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 Among the many stories of President Lincoln's religious life, one of the most impressive concerns an alleged visit of the President to the home of Henry Ward Beecher and the spending of a night in prayer by these two men. The story is as follows: "Following the disaster of Bull Run, when the strength and resources of the nation seemed to have been wasted, the hopes of the North were at their lowest ebb, and Mr. Lincoln was well-nigh overwhelmed with the awful responsibility of guiding the nation in its life struggle. Henry Ward Beecher, of Brooklyn, was, perhaps, more prominently associated with the cause of the North at that time than any other minister of the gospel. He had preached and lectured and fought its battles in pulpit and press all over the country, had ransomed slaves from his pulpit, and his convictions and feelings were everywhere known.
"Late one evening a stranger called at his home and asked to see him. Mr. Beecher was working alone in his study, as was his custom, and this stranger refused to send up his name, and came muffled in a military cloak which completely hid his face. Mrs. Beecher's suspicions were aroused, and she was very unwilling that he should have the interview which he requested, especially as Mr. Beecher's life had been frequently threatened by sympathizers with the South. The latter, however, insisted that his visitor be shown up. Accordingly, the stranger entered, the doors were shut, and for hours the wife below could hear their voices and their footsteps as they paced back and forth. Finally, toward midnight, the mysterious visitor went out, still muffled in his cloak, so that it was impossible to gain any idea of his features.
"The years went by, the war was finished, the President[Pg 199] had suffered martyrdom at his post, and it was not until shortly before Mr. Beecher's death, over twenty years later, that he made known that the mysterious stranger who had called on that stormy night was Abraham Lincoln. The stress and strain of those days and nights of struggle, with all the responsibilities and sorrows of a nation fighting for its life resting upon him, had broken his strength, and for a time undermined his courage. He had traveled alone in disguise and at night from Washington to Brooklyn, to gain the sympathy and help of one whom he knew as a man of God, engaged in the same great battle in which he was the leader. Alone for hours that night, like Jacob of old, the two had wrestled together in prayer with the God of battles and the Watcher over the right until they had received the help which He had promised to those that seek His aid."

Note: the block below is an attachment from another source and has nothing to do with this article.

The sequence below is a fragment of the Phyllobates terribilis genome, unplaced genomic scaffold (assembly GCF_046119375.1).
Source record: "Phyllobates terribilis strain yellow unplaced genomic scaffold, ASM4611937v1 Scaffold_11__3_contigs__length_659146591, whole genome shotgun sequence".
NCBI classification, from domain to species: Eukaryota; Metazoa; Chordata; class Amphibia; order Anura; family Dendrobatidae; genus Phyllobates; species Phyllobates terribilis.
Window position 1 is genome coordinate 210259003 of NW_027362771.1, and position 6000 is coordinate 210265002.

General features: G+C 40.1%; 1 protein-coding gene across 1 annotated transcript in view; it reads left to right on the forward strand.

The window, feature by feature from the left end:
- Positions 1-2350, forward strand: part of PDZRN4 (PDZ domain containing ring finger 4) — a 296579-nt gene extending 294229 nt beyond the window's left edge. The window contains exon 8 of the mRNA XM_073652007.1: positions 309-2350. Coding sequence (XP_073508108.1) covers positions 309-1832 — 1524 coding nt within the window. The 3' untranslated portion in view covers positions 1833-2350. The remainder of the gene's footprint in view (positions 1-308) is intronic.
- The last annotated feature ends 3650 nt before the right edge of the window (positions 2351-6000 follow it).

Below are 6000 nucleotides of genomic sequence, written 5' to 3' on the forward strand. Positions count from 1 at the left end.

Dr. Johnson endeavored to investigate this story for his book, Lincoln the Christian.[48] The evidence seemed to him sufficient to justify him in including it in his volume. It rests on the explicit statement of Mrs. Henry Ward Beecher and was communicated to the public through some of her grandchildren. This, surely, is evidence that cannot be wholly disregarded. Mr. Samuel Scoville, Jr., a lawyer in Philadelphia, a grandson of Henry Ward Beecher, confirmed the accuracy of the story as here given, saying that this was the form in which his grandmother had related the story to her grandchildren.
Another grandson, Rev. David G. Downey, D.D., Book Editor of the Methodist Book Concern of New York said:
[Pg 200]
"It has always seemed to me to be a perfectly possible situation. It has never, however, been corroborated by any of the members of the family. It rests entirely upon the statement of Mrs. Beecher in her old age."—Lincoln the Christian, p. 201.
Mrs. Henry Ward Beecher was a truthful woman. She did not manufacture an incident of this character, but the incident is highly improbable. It would be ungracious to point out in detail the elements of weakness in the story.
Let one consideration alone be stated. The publishers of the North American Review gathered from the leading men of America a series of chapters in which each man related his own personal reminiscences of Abraham Lincoln. That volume is still easily obtained and is a valuable mine of information. Among the other men who contributed to it was Henry Ward Beecher. He wrote a chapter in which he told in detail of his personal association with Mr. Lincoln. This incident finds no mention there nor anything remotely resembling it.
If Mr. Lincoln had felt disposed to visit Mr. Beecher for a purpose of this character, he knew v............
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